Nerves are beginning to build as Chinese investment sees Africa turn away from the West
For more than a decade, China has been expanding its influence in Africa at a rate that has raised eyebrows in Europe and the US. From forging bilateral relationships based on huge investment deals to building the headquarters of the African Union in Addis Ababa, Beijing's engagement with the continent ranges from the predictable to the highly symbolic.
It can also be eye-catching: an estimated one million Chinese now live in Africa, seeing in the continent opportunity that eludes them at home. Some are investors; others are entrepreneurs opening Chinese restaurants and health centres; others still are engineers and labourers constructing ports, railways, airports, hospitals, schools and stadiums. An estimated 10,000 Chinese-owned firms now operate across Africa.
In addition, there are the hardy Chinese migrants I have encountered in tiny villages deep in rural Malawi or Uganda, who have literally set up shop, selling groceries to locals. In the Angolan capital Luanda, I met sophisticated, university-educated young Chinese who told me they moved to Africa because they saw it as a land of opportunity.
China's engagement with Africa is not new but it has become more multi-faceted over the last 10 years. It is growing at such a rate that Beijing overtook the US as a trading partner with Africa almost a decade ago. The first Chinese military base outside China was opened in Djibouti more than a year ago, not far from where the US military has an operations centre.
It is this reality that lies behind the attempt by Donald Trump's national security adviser John Bolton to cast the Trump administration's new Africa strategy in terms of the geopolitical rivalry between Washington and Beijing.
Trump himself has paid little attention to Africa: he has not yet visited the continent and earlier this year ranted against immigration from what he described as "s***hole countries" there and elsewhere. But the hawkish Bolton, speaking at a recent event in Washington, did not mince his words.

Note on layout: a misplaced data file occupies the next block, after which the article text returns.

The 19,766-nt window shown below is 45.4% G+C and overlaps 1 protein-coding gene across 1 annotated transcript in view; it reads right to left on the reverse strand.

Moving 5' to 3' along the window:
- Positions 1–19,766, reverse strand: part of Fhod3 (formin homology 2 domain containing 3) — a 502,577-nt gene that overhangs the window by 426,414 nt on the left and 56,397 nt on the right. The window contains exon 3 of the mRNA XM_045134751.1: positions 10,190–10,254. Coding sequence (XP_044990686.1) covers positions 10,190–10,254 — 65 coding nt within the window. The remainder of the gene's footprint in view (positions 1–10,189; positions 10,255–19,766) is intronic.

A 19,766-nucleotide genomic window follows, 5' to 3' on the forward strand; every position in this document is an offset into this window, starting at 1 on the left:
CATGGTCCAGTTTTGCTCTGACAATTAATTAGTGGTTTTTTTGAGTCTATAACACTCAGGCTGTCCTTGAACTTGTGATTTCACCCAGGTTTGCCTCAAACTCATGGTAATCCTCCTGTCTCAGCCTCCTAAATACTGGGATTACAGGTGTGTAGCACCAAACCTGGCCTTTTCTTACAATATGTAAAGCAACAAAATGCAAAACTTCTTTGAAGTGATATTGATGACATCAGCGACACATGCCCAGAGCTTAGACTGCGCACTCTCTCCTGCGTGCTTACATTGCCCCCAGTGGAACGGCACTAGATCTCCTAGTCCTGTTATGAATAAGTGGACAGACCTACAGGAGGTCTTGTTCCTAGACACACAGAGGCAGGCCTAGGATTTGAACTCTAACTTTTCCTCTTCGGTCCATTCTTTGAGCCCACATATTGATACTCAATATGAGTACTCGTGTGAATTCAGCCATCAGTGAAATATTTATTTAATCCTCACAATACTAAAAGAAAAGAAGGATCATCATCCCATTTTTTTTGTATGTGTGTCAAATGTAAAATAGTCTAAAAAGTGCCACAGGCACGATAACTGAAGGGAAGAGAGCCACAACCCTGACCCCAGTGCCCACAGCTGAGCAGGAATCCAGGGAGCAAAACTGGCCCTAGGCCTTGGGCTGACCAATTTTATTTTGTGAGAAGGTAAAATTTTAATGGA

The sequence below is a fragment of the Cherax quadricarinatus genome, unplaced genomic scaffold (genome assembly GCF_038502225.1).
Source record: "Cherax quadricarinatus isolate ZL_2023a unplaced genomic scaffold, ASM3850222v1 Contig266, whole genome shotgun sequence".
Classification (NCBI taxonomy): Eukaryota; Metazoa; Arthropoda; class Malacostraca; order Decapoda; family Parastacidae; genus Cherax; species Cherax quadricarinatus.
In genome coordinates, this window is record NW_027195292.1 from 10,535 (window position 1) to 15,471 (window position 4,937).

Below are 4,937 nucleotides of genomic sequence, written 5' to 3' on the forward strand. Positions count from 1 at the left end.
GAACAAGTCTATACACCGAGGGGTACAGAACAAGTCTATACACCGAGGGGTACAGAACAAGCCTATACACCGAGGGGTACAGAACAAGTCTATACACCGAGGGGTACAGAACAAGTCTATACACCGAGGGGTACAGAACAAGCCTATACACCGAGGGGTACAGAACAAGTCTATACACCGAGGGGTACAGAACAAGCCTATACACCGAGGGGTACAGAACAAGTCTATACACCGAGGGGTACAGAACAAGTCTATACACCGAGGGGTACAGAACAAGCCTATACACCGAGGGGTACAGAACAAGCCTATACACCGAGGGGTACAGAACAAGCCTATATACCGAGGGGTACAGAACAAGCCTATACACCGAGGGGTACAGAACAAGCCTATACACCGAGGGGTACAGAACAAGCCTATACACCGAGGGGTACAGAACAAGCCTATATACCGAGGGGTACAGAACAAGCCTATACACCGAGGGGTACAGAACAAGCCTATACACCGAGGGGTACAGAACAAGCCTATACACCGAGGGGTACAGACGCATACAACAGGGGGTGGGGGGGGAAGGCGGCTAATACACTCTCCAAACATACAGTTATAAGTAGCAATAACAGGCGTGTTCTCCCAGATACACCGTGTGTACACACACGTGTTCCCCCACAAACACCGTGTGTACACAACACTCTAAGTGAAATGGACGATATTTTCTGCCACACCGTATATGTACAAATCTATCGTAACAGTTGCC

"It's very important for the US and the West as a whole to wake up," he argued. In Africa, he insisted, the greatest challenge comes from a "predatory" China. "They are deliberately and aggressively targeting their investments in the region to gain a competitive advantage over the US," Bolton said, going on to argue that China uses "bribes, opaque agreements and the strategic use of debt to hold states in Africa captive to Beijing's wishes and demands".
Referring to the large-scale infrastructural programmes overseen by the Chinese, Bolton argued the debts incurred were turning some countries into little more than economic vassals of Beijing. In fact, several African politicians have told me they welcome Beijing's "pull up your sleeves and build" attitude. "The Chinese don't treat us like hopeless charity cases," as one put it. "They come here, ask what we need and then they build it."
Last month, Tanzania's president John Magufuli said he prefers Chinese to Western aid as it comes with fewer conditions: "When they decide to give you, they just give you."
That said, China has also faced criticism in Africa over poor labour practices, sometimes shoddy infrastructure projects and what some see as another - albeit different - neo-colonial approach.
Bolton announced a new programme called "Prosper Africa" which he said would see the US presenting alternatives to the Chinese approach to development on the continent but he conceded Washington had limited means to compete with Beijing's massive investment there.
China's growing clout in Africa is also of concern in Europe. The EU may still outpace Beijing in terms of trade with the continent - some 36pc of Africa's trade is with the EU, compared with 16pc with China - but there is worry about a seeping loss of influence.
In September, European Commission president Jean-Claude Juncker said the EU should offer a free-trade agreement to the whole of the African continent and a new investment alliance. The latter he said could create up to 10 million jobs in Africa in the next five years. While Juncker made reference to China's growing push in the continent, the main frame for the conversation about EU- Africa relations these days is migration.
Africa's population is expected to double in the next three decades to 2.5 billion, half of them under 24. The focus now is on development funding that helps African countries provide opportunities for this youthful demographic at home. Juncker argued the EU should move away from merely providing development assistance and instead treat Africa as an equal. The Chinese often present themselves as such in Africa, arguing theirs is a "win-win" scenario for both. Time will tell whether the continent eventually tilts more east than north.